For millions of years the basic atmospheric composition is believed not to have changed, although some rare compounds such as carbon dioxide are known to have varied. The ozone molecules concentrated mainly between altitudes of 15 to 35 km have determined the temperature structure of the stratosphere and by absorbing the harmful ultraviolet radiation have safeguarded on this planet. But over the past half-century, humans have placed the ozone layer in jeopardy. Unwittingly we have released into the atmosphere chemicals that are destroying part of the life -protecting ozone layer and thus upsetting the delicate balance established by nature.
Complex chemical reactions involving man-made chlorofluorocarbons facilitate destruction of the stratospheric ozone, most dramatically demonstrated in Antarctica, during spring. The ozone hole at the time of its maximum spread, in September early October covers an area twice greater than Europe.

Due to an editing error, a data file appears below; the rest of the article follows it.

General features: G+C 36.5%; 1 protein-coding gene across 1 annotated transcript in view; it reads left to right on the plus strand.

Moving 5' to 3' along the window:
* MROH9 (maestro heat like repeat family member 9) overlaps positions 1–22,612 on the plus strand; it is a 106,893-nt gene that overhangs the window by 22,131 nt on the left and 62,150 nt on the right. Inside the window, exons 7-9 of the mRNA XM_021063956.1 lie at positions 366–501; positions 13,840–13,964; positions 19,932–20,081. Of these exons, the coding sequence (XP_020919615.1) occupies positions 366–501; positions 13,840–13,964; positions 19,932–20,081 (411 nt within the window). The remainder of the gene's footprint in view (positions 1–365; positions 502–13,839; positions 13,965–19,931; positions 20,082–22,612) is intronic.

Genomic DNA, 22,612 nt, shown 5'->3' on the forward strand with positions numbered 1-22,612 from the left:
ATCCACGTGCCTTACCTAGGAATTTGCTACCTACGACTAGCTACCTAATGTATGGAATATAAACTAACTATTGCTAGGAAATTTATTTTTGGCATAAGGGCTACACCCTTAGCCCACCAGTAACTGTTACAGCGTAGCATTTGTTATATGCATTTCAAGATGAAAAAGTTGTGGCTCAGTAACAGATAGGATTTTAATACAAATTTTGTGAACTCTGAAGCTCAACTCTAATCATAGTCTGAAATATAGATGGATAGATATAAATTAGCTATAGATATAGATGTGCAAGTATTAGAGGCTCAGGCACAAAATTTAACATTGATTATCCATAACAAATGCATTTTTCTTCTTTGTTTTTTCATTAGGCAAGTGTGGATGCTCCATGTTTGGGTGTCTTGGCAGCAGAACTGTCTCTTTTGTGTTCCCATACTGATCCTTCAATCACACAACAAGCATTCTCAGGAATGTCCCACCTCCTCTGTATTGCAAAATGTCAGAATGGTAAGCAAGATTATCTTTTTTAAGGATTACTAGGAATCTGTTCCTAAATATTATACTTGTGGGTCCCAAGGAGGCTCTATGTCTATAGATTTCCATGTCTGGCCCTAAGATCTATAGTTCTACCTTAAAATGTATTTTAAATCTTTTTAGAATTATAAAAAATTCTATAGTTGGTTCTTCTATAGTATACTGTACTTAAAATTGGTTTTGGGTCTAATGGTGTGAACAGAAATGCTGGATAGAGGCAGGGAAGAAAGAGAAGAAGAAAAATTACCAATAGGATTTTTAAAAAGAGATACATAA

More disturbing, however, is the discovery of ozone decline over middle latitudes, where a large percentage of the world's population resides. In the northern latitude major ozone decline was observed during February and March in 7 of the last 11 years.
Since 1957, WMO has played a major role in arranging for systematic measurements of the ozone, and communicating the potential problem for ozone depletion. The first international statement warning of the danger for ozone depletion was issued by the WMO Executive Committee in 1975 and since 1976 WMO Global Ozone Research and Monitoring Project was launched. The data collected and analysed by WMO were essential for coordinating preparations of authoritative ozone assessments, which surfed as base for international actions to safeguard the ozone layer. For example the Vienna Convention for the Protection of the Ozone Layer in 1985 or its Montreal Protocol in 1987 were adopted with active participation by WMO.
Currently WMO's Global Atmosphere Watch (GAW) makes measurements of ozone levels at 160 stations around the world. Ozone data are collected at the WMO Ozone and Ultraviolet Data Centre, operated by Canada.